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Sep 03

Monday Cry Out – Labor in Vain or for Blessings?

So, my wife and I are trying to instill a good work ethic in our oldest daughter, who is six. Like most six year olds, though, she would rather play. We’ve found that teaching her to work for something if she doesn’t get a reward immediately after completing the task is nearly in vain. She has to receive something immediately upon completing the task she was given, whether its a piece of candy or money to add to her piggy bank. She has a pretty firm grasp of the concept of “work for immediate reward down pat” because as soon as the last task of her chore is completed the questions begin to pile up: “When do I get my reward? When? When? When?!”

Teaching my daughter about working for a delayed reward is hard for a six year old to comprehend. She lacks the patience needed to really reap the benefits of long term work project. Adults on the other hand, or most adults, will work a full month for a paycheck or spend an entire year working hard for a bonus or promotion. Adults have learned that some things are worth the wait and are worth working hard for.

[pullquote align=”left|center|right” textalign=”left|center|right” width=”30%”]All these people were still living by faith when they died. – Hebrews 11:13[/pullquote] Okay, so how does God work into all of this? Well, for one thing we are commanded to work (go and make disciples and teach them – Matthew 28:19-20) and if we are to have faith in Christ, then our lives are supposed to show that through our deeds, or our work (James 2:14-26). And God is faithful in our work by promising us rewards in heaven, blessing us on Earth through various ways and allowing us to celebrate in the Lord’s grace when we see more people come to follow Christ. However, this does not mean that the Lord’s work is an easy one.

While God does bless us on Earth, he does not say we will be without opposition or hardship and in fact states that we will be persecuted (John 15:20). Because of the hardships involved in the Lord’s work, it is very easy for people to become discouraged or for them to completely turn away from God. Remember, though, that the work we do now will be a blessing to someone in the future, and that God is faithful to our work and he will remember all that we do in his name.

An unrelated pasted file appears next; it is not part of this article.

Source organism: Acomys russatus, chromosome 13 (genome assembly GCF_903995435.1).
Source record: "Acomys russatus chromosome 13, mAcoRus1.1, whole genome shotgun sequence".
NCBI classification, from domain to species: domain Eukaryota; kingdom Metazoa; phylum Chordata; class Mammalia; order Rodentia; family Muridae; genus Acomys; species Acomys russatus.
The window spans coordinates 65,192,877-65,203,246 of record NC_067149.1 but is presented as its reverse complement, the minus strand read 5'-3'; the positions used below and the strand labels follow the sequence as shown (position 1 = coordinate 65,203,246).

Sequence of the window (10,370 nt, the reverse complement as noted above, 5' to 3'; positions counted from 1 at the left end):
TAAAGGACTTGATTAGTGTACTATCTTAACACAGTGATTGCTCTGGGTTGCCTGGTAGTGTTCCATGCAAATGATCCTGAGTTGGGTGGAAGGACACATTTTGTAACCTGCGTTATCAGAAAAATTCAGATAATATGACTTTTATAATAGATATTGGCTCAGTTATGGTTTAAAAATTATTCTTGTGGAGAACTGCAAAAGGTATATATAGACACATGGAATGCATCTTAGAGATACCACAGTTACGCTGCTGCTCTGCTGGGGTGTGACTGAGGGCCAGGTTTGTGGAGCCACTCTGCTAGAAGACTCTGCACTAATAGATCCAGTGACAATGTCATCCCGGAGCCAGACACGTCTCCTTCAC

But here’s the question that comes to mind for me today: what if we never even see the blessings or reward because of our work here on Earth? Would we continue to follow God if that were the case? We read about champions like of Christ, like Paul, in the New Testament and we envision our lives, our ministry, being just like theirs. Everywhere we go we give a simple message about how people are sinning and they need Christ and thousands come rushing to accept Christ as their savior. We’ve all had that dream, right? We’ve all had that vision for our ministry. The fact is, most of us will have a life like Abraham.

Abraham? But isn’t he listed in the Hall of Faith in Hebrews 11?

Yes, but by comparison to Paul and others, Abraham lived a fairly simple life, just following God wherever God led him. In fact, Abraham considered himself past his prime. Well on in years, he had yet to have any children. He had no heirs. But God, who promised to bless Abraham as the father of many nations, was faithful. But Abraham never saw any of it. He was able to see the beginning stages of God’s plan for Abraham’s life and faith through witnessing the birth of his son Isaac, but beyond that, Abraham never saw it from Earth, but Abraham continued to believe in God’s promise and continued to do the Lord’s work.

You see, most of us will not be a preacher like Paul who the masses flock to listen to and are converted. Most of us will not be a King David leading masses of people to do God’s work. Most of us will likely make huge differences in peoples’ lives that we will never see. We may give birth to the next generation of missionaries. We may start up a soup kitchen that blesses thousands on down the road. We may disciple or teach the next great church pastor. The fact remains, though, we likely will not see how our work blesses others, but one thing is certain: our work for the Lord will bless others, and it will be a blessing to our name even after we’re gone.

Have you ever struggled with this? I have personally. I’ve done many things over the course of my 22 years as a Christian from playing guitar and bass in various bands and worship teams, to teaching Sunday school and small group, to setting up this website, to setting up and running lights at church and one question that almost inevitably comes to mind is this: is the work I’m doing worth it? The answer to that is a resounding “YES”. It is worth it. It may not feel like it at the time. In fact, if you’re encountering persecution and hardships you’ll likely want to give up, but let me encourage you by saying this: God is faithful. Carry on the good work. Be a blessing to others. Continue to follow God no matter what. And hopefully some day they’ll write of us like they did others in Hebrew 11:13: “All these people were still living by faith when they died.”

Happy Labor Day.

– Randall

Father, remind us that the work we do for you is FOR YOU. It’s not for us or our glory. It’s all for you. While we may get discouraged, Father, please help us to remember champions of faith like Abraham who followed you despite never seeing the blessing that you promised, but believed you to be faithful. And you were. Through Abraham and hundreds of years, he became a great nation. Help us to understand that our work will most likely not have immediate gratification, but will have lasting results for your kingdom. Help us to persevere and remain strong. Thank you, God, for letting us work for you. In Jesus name we pray. Amen!